Consumers cut their outstanding revolving debt -– overwhelmingly credit cards -– by an annualized, seasonally adjusted rate of 10.5 percent in May, the Federal Reserve reported Thursday. That’s on the heels of an 11.8 percent drop in April. Revolving credit is a line of credit allowing consumers to pay all or part of an outstanding balance, and, as the balance is paid, it becomes available to spend again as credit.

But it might be premature to say that consumers have been scared straight.

The monthly consumer credit numbers tell only part of the story because it’s not yet known how much debt banks or merchants will charge-off, or remove from their books because they’ve deemed it uncollectable. The Fed’s charge-off numbers are released quarterly, and the first quarter’s 10.1 percent rate tied for the highest since the beginning of 1985, the latest period for which figures are readily available.

“Unfortunately we won’t know until the charge-off data comes out for the second quarter whether the reduction was actually due to consumers paying down their debt or the banks writing bad debt off the books,” Odysseas Papadimitriou, a former Capital One executive who is now founder and chief executive of credit-card research Web site Cardhub.com, said.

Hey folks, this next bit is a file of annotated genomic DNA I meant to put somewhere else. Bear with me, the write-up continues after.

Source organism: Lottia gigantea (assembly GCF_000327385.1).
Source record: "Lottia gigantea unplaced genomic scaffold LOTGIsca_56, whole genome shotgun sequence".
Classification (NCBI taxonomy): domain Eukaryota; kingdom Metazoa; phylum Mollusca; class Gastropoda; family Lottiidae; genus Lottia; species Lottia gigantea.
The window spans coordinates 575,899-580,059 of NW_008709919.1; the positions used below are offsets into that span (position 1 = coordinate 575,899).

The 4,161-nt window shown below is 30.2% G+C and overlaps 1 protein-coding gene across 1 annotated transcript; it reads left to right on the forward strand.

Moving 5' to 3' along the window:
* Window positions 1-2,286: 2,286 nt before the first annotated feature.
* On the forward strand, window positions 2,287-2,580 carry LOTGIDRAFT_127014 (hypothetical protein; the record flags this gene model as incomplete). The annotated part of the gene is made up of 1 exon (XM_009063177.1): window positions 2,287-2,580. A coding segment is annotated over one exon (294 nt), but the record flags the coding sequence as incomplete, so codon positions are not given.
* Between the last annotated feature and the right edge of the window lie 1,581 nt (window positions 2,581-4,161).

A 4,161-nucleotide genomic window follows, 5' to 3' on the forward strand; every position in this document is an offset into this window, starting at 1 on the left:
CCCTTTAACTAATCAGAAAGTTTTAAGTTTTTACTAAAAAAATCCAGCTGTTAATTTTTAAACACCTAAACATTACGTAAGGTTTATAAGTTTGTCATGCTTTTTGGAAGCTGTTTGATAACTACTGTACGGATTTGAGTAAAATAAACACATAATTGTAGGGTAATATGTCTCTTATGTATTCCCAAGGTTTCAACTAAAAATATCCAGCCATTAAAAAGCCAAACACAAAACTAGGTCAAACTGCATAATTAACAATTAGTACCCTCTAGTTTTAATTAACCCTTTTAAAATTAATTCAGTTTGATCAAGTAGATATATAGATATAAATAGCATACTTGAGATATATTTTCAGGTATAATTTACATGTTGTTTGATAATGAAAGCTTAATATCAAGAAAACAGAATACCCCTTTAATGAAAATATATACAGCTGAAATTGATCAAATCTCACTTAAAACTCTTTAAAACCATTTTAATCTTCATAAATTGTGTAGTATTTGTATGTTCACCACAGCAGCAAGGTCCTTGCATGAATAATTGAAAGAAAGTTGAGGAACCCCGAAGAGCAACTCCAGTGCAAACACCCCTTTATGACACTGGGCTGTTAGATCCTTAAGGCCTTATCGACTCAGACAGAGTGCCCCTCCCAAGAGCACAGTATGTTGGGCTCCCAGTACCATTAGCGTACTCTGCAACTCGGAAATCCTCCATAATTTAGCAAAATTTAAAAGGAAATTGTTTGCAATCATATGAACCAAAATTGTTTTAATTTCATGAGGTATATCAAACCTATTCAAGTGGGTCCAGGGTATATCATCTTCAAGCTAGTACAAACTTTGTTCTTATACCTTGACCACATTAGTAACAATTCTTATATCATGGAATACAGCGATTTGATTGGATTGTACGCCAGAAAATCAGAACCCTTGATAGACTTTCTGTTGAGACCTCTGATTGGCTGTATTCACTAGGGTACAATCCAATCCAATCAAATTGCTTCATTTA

In the first quarter, for example, about 40 percent of the decline in credit-card debt was due to charge-offs, Cardhub.com said.

I believe it is safe to say we are seeing both writedowns and chargeoffs. The latter will lead to declining financial earnings unless provisions for losses cover the writeoffs.

I highly doubt loan loss provisions are adequate.

Fed Consumer Credit Release

Inquiring minds are taking a look at the Fed G.18 Consumer Credit Release to see what additional details we can find.

The report shows "Consumer credit decreased at an annual rate of 4-1/2 percent in May 2010. Revolving credit decreased at an annual rate of 10-1/2 percent, and nonrevolving credit decreased at an annual rate of 1-1/2 percent."